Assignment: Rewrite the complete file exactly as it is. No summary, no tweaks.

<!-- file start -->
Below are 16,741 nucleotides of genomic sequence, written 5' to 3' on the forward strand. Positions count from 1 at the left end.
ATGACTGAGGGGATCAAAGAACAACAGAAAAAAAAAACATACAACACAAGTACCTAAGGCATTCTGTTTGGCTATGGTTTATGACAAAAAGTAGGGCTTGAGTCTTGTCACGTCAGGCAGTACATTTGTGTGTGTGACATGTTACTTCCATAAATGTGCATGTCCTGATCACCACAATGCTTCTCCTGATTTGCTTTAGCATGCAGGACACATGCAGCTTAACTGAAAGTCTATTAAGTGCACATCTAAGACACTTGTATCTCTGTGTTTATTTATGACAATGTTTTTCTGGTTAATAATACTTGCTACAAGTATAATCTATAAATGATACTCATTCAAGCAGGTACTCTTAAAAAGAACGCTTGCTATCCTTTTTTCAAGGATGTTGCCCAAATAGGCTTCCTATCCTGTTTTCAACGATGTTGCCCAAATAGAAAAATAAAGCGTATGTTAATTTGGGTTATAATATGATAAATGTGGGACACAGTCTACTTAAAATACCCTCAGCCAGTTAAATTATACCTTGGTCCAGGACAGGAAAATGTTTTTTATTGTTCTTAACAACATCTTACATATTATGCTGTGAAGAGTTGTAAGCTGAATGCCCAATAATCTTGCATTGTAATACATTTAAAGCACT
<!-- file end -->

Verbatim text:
Below are 16,741 nucleotides of genomic sequence, written 5' to 3' on the forward strand. Positions count from 1 at the left end.
ATGACTGAGGGGATCAAAGAACAACAGAAAAAAAAAACATACAACACAAGTACCTAAGGCATTCTGTTTGGCTATGGTTTATGACAAAAAGTAGGGCTTGAGTCTTGTCACGTCAGGCAGTACATTTGTGTGTGTGACATGTTACTTCCATAAATGTGCATGTCCTGATCACCACAATGCTTCTCCTGATTTGCTTTAGCATGCAGGACACATGCAGCTTAACTGAAAGTCTATTAAGTGCACATCTAAGACACTTGTATCTCTGTGTTTATTTATGACAATGTTTTTCTGGTTAATAATACTTGCTACAAGTATAATCTATAAATGATACTCATTCAAGCAGGTACTCTTAAAAAGAACGCTTGCTATCCTTTTTTCAAGGATGTTGCCCAAATAGGCTTCCTATCCTGTTTTCAACGATGTTGCCCAAATAGAAAAATAAAGCGTATGTTAATTTGGGTTATAATATGATAAATGTGGGACACAGTCTACTTAAAATACCCTCAGCCAGTTAAATTATACCTTGGTCCAGGACAGGAAAATGTTTTTTATTGTTCTTAACAACATCTTACATATTATGCTGTGAAGAGTTGTAAGCTGAATGCCCAATAATCTTGCATTGTAATACATTTAAAGCACT